Since 1992, the average sea level rise around the world has been 2.2 inches (5.59 cm); scientists have been trying to account for its origins.It is a complex phenomenon to contemplate as forces like the Earth’s gravity field come into play. Two programs GRACE (Gravity Recovery and Climate Experiment) and IceSat (Ice, Cloud and Land Elevation Satellite) have determined that all glaciers on earth are currently losing glacial mass to the oceans.
Dr. Timothy James of the Glaciology Group at Swansea University in the UK is studying the Helheim Glacier, one of the largest glaciers draining ice from the Greenland ice sheet. The glacier is over 125 miles (200 km long) and its front is almost 4 miles (6 km) wide and flowing as fast as 65 feet (30 m) a day. In 2010 James and his colleagues witnessed one of the largest “calving” events ever caught on camera.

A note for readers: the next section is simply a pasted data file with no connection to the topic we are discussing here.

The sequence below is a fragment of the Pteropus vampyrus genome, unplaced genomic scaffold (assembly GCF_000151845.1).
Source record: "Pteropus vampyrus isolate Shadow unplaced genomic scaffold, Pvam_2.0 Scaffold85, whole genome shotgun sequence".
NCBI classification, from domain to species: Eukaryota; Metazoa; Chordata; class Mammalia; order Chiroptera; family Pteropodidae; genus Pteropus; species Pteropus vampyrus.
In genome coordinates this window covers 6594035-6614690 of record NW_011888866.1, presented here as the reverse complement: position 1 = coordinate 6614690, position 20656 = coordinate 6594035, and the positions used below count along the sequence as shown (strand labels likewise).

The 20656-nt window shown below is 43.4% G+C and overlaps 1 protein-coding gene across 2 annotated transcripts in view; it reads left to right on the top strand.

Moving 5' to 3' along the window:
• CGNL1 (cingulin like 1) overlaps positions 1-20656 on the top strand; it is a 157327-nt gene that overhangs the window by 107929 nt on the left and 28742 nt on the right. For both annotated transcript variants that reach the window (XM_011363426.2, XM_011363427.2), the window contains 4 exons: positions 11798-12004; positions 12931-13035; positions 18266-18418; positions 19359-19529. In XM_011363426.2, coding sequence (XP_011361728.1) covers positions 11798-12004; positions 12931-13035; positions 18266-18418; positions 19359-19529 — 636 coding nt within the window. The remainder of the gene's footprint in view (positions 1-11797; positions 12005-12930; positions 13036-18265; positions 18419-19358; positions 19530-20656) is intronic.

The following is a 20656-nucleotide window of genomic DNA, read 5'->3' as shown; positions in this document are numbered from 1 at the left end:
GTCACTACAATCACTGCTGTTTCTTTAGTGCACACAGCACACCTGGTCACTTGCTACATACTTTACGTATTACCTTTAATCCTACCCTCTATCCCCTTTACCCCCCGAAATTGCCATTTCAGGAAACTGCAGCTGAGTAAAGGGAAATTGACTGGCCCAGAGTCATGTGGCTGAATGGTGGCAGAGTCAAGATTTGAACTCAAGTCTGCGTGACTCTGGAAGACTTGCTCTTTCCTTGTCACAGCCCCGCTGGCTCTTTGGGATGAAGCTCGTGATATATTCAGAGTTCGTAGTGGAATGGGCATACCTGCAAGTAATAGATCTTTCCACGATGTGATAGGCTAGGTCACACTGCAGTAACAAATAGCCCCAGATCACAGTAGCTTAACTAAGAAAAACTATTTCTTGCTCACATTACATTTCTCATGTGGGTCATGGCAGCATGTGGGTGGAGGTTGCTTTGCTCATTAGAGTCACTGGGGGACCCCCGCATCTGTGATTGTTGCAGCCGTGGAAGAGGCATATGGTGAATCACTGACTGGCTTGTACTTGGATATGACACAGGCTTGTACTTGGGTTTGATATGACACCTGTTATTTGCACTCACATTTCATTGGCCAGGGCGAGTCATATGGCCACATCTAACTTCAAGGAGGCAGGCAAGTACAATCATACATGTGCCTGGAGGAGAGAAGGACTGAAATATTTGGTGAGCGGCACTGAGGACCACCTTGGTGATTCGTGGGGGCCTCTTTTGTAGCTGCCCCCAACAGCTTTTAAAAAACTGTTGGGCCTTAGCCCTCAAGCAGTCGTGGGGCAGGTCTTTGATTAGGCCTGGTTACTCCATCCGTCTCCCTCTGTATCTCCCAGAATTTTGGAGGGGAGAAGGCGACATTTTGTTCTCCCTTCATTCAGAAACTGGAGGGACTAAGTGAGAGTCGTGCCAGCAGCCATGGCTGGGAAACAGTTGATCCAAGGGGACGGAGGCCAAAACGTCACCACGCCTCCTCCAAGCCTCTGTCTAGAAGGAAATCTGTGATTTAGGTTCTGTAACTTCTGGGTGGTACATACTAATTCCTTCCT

Time Lapse of melting of Helheim Glacier “Calving”
Time Lapse of melting of Columbia Glacier between June and October 2004.
Why Melting Glaciers Are Important
According to the journal Science, the world’s glaciers lost 260 gigatons (gt) of water each year between 2003 and 2009. In a study seeking to understand melting glaciers’ contribution to sea level rise, it was concluded that 30% is due to melting and the remaining 70% to the expansion of water as it warms.
Current models show an increase in sea level rise of between 4 to 9.8 inches (10 to 25 cm) by 2100. This range of sea rise is a concern because it would lead to flooding of low-lying areas around the globe, including many major cities.